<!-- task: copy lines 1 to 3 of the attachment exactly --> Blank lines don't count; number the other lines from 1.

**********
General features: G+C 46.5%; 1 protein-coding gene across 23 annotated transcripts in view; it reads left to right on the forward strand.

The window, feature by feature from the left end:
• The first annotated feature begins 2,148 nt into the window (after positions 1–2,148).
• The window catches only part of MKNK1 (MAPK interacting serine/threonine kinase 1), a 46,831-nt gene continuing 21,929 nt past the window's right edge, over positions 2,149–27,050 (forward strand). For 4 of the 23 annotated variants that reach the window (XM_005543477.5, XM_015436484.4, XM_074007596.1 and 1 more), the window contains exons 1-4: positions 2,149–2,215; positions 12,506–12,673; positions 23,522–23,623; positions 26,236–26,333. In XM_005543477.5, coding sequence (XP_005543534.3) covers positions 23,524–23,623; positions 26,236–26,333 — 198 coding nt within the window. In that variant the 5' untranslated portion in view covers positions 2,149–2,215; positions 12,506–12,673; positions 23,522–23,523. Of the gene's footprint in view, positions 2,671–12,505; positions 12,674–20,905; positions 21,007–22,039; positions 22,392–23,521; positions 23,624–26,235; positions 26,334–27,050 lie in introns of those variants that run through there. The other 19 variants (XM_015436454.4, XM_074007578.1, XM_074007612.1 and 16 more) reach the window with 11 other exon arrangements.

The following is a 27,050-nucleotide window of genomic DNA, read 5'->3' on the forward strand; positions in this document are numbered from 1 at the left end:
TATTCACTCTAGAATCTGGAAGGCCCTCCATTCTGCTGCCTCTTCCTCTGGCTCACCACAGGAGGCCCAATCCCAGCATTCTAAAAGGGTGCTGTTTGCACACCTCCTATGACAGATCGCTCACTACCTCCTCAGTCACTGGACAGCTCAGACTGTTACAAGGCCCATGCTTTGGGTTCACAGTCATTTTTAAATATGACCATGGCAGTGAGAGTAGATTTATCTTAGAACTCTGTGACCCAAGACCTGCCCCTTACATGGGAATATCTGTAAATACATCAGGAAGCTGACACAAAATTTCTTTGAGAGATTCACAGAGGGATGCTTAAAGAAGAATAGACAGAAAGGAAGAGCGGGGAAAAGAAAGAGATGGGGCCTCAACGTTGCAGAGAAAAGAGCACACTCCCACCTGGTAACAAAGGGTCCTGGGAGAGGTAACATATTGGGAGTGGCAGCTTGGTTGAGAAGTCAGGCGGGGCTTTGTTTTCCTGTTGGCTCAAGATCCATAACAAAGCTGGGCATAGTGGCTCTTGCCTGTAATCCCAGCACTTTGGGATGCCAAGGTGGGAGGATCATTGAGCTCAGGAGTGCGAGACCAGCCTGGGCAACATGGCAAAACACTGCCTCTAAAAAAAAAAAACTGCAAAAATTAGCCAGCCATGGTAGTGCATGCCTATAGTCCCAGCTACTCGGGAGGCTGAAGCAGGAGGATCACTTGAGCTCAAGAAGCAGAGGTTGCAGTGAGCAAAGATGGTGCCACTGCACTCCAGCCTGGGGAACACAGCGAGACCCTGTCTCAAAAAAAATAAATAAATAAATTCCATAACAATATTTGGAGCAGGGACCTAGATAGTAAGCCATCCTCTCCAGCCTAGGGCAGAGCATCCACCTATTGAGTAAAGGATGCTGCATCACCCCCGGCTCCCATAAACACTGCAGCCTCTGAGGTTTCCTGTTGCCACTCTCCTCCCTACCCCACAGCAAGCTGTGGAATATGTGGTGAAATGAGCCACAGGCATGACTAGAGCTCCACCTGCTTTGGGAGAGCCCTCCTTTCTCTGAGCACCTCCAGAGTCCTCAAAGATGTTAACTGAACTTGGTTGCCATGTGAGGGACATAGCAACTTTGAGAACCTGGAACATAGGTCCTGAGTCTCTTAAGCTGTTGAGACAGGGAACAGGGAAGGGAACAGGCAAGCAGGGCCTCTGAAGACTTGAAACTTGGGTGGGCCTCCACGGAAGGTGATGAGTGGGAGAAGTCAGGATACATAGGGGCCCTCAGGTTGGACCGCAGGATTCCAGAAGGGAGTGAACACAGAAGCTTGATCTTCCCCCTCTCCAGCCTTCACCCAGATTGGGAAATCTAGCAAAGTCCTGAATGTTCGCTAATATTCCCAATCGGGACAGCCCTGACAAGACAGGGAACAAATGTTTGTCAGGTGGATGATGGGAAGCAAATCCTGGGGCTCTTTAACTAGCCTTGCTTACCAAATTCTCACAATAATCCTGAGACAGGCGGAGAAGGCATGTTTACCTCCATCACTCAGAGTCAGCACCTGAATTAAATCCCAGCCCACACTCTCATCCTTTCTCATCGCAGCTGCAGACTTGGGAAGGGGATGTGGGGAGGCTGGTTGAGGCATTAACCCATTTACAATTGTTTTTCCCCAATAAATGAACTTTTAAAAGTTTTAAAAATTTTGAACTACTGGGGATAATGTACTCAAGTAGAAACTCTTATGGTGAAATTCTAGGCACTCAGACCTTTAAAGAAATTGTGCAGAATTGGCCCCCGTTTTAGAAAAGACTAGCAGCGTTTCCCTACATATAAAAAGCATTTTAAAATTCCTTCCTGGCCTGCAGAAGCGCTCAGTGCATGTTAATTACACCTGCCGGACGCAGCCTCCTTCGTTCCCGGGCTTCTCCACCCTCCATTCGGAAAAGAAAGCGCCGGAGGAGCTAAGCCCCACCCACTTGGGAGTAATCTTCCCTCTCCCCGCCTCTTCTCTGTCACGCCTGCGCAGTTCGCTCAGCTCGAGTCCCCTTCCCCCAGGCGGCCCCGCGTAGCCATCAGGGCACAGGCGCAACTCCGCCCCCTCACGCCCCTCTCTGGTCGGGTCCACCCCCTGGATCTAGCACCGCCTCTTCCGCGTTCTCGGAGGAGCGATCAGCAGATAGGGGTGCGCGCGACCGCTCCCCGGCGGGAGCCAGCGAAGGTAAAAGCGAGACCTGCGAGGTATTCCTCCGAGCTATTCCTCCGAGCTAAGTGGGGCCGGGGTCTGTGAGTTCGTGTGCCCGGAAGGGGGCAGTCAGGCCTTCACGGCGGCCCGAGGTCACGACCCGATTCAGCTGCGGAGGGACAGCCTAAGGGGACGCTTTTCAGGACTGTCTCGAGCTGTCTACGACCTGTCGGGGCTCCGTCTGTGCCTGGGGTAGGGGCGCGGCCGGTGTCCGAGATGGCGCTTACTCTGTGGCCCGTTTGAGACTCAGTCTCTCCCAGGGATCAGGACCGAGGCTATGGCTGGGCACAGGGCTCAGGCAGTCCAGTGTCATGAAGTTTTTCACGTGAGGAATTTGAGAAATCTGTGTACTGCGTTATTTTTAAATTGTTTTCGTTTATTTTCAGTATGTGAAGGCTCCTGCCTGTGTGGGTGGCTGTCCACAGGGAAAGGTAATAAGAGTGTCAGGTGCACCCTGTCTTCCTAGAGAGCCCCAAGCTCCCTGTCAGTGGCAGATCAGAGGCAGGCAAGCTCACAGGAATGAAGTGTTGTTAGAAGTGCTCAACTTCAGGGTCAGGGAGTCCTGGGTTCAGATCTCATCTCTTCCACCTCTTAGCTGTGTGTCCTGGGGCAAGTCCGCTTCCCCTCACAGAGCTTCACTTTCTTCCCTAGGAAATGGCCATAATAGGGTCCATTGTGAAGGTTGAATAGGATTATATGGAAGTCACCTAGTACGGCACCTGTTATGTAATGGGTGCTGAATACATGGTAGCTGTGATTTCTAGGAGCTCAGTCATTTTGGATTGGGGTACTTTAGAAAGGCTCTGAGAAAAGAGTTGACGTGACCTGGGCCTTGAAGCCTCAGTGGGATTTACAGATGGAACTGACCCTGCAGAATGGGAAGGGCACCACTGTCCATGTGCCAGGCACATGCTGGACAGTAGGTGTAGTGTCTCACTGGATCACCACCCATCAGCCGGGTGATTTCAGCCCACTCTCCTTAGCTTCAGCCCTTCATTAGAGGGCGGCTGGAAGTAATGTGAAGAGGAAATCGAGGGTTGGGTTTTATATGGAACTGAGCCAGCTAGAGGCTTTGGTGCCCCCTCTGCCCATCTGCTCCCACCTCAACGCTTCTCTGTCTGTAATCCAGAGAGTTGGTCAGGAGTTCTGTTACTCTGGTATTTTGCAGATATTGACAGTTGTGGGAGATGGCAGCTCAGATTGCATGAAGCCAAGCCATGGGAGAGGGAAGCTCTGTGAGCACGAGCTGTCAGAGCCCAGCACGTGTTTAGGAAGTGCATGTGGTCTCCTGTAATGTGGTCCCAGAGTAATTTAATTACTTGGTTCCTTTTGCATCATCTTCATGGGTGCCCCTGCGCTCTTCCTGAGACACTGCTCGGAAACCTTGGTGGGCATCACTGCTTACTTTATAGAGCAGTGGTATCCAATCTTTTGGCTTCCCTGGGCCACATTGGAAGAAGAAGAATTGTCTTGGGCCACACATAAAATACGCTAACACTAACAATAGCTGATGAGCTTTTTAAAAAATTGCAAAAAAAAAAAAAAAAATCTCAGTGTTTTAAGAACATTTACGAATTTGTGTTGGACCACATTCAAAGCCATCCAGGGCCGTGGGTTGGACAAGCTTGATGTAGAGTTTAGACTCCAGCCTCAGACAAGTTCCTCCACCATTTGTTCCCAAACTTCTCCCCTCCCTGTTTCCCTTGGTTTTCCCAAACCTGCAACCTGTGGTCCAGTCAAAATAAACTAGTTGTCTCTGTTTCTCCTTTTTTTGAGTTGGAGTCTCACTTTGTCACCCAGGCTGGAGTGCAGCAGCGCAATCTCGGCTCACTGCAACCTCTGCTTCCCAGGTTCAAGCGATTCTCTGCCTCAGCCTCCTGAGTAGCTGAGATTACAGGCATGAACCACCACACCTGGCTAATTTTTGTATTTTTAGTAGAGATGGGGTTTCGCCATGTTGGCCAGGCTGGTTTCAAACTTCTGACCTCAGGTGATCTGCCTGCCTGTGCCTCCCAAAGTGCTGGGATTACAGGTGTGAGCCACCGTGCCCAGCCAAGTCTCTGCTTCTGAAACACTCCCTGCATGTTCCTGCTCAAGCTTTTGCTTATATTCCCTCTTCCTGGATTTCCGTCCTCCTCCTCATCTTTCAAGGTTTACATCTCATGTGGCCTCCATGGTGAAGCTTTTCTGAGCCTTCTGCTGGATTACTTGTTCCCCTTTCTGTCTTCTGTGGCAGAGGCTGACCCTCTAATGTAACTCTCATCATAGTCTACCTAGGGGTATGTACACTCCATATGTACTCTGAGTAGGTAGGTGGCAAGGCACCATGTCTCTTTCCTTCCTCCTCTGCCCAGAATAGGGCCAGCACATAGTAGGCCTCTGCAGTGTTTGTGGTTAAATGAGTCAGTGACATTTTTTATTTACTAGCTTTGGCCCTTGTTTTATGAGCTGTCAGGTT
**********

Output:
General features: G+C 46.5%; 1 protein-coding gene across 23 annotated transcripts in view; it reads left to right on the forward strand.

The window, feature by feature from the left end:
• The first annotated feature begins 2,148 nt into the window (after positions 1–2,148).